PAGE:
Policy has never been McCarthy’s forte. There is no landmark legislation that bears his thumbprint, no law that flowed from the wellspring of his intellect. Campaigns and elections have been his sole skill set and personal relations his great specialty: the backslapping, glad-handing hail-fellow bonhomie that made the nine-term congressman likable enough to fellow Republicans, but not someone they particularly respected.

Though there is nothing wrong with that — you can’t accomplish a great deal in politics without making friends and winning elections — there has never been much more than that. McCarthy has proven a man unworthy of trust, his spine bendable, his values pliable, his beliefs open to barter.

There are weather vanes with more firmly fixed positions.

As a lawmaker in Sacramento when moderate Republican Gov. Arnold Schwarzenegger was in charge, McCarthy fought to keep GOP extremists at bay. As a member of Congress, and major recruiter of Republican candidates, he embraced the GOP fringe, starting with the far-right “tea party” movement and continuing under the QAnon-embracing Trump.

McCarthy helped bring a fire-spitting breed of anti-government, anti-establishment radicals into the GOP tent, and then almost lost his end of the bargain when they turned against him.

The blandishments McCarthy might have offered to horse trade his way to the speakership — fancy titles, perks, a fundraising appearance — meant little to those Republican holdouts who would like nothing more than to burn Washington to the ground.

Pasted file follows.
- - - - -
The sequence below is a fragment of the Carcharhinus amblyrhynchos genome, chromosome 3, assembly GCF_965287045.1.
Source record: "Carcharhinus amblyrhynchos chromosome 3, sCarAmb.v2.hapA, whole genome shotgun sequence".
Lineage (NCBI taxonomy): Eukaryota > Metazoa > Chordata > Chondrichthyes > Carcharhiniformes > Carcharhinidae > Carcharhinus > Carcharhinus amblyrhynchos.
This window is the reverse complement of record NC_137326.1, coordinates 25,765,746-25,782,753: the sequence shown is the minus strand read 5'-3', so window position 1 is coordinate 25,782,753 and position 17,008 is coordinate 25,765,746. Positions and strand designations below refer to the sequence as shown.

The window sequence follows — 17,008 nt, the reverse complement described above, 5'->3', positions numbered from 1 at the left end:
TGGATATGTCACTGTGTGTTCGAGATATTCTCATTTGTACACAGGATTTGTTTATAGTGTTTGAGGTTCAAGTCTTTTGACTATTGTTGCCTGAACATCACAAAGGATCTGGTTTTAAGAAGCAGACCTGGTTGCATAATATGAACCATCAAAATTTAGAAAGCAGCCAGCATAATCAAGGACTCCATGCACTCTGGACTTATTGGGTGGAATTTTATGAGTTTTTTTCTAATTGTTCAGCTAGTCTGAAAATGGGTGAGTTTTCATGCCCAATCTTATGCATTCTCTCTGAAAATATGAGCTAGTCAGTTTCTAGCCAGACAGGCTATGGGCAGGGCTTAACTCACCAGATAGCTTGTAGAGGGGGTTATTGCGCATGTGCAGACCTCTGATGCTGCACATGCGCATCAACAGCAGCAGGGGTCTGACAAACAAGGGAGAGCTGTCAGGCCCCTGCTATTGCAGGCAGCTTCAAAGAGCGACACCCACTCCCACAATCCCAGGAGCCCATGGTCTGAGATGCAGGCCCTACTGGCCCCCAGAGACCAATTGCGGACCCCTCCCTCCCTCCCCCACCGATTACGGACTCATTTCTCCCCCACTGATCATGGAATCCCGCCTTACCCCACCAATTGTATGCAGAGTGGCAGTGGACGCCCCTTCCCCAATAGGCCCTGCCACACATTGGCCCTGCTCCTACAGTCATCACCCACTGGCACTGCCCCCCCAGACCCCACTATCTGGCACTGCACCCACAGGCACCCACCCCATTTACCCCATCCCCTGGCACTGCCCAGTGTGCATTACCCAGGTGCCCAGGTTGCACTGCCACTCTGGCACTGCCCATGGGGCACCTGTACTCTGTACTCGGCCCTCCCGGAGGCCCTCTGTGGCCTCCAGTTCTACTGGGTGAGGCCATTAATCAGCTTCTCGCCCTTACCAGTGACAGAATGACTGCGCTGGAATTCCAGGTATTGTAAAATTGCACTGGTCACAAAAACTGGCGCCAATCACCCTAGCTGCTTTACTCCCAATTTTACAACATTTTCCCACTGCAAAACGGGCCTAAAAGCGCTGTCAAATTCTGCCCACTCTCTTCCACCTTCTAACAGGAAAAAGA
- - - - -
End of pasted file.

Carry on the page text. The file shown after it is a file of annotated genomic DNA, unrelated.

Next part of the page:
In the end, a willingness to neuter himself was the price McCarthy was forced, and proved sadly willing, to pay.

There is an epithet thrown at those in the GOP deemed less than 100% pure: Republican in name only. McCarthy, eagerly stepping into a straitjacket of his own design, has earned himself the dubious distinction of becoming speaker in name only.

His rudderless soul and ham-fisted miscalculation stand in notable contrast to his most recent predecessor, Nancy Pelosi.

While the San Francisco Democrat never ruled her caucus as the googly-eyed liberal of popular parody, she was guided by a bone-deep set of left-leaning convictions that helped yield a series of triumphs, including passage of Obamacare after many in her party had given up. Not least, a firm set of guiding principles also helped marshal the unruly cadre on her side of the aisle.

All McCarthy managed to prove in his clumsy reach for power was a bottomless capacity to get pushed around and capitulate to extortion. He won with scarcely a vote to spare.

At bottom, McCarthy had to struggle to claim the prize he long sought because he was too transparently ambitious and too blatantly transactional — which is saying something in an institution fueled by ambition and where mutual backscratching has been elevated to a high art form.

“Kevin McCarthy is not a conservative,” Virginia Rep. Bob Good, one of the original and most fervent of the never-McCarthy Republicans, told Politico in the run-up to the speakership vote. “He kind of just floats with whatever’s politically expedient.”

McCarthy cashed out his integrity a long time ago.

Sadly, the country will now have to pay the price.

This story originally appeared in Los Angeles Times.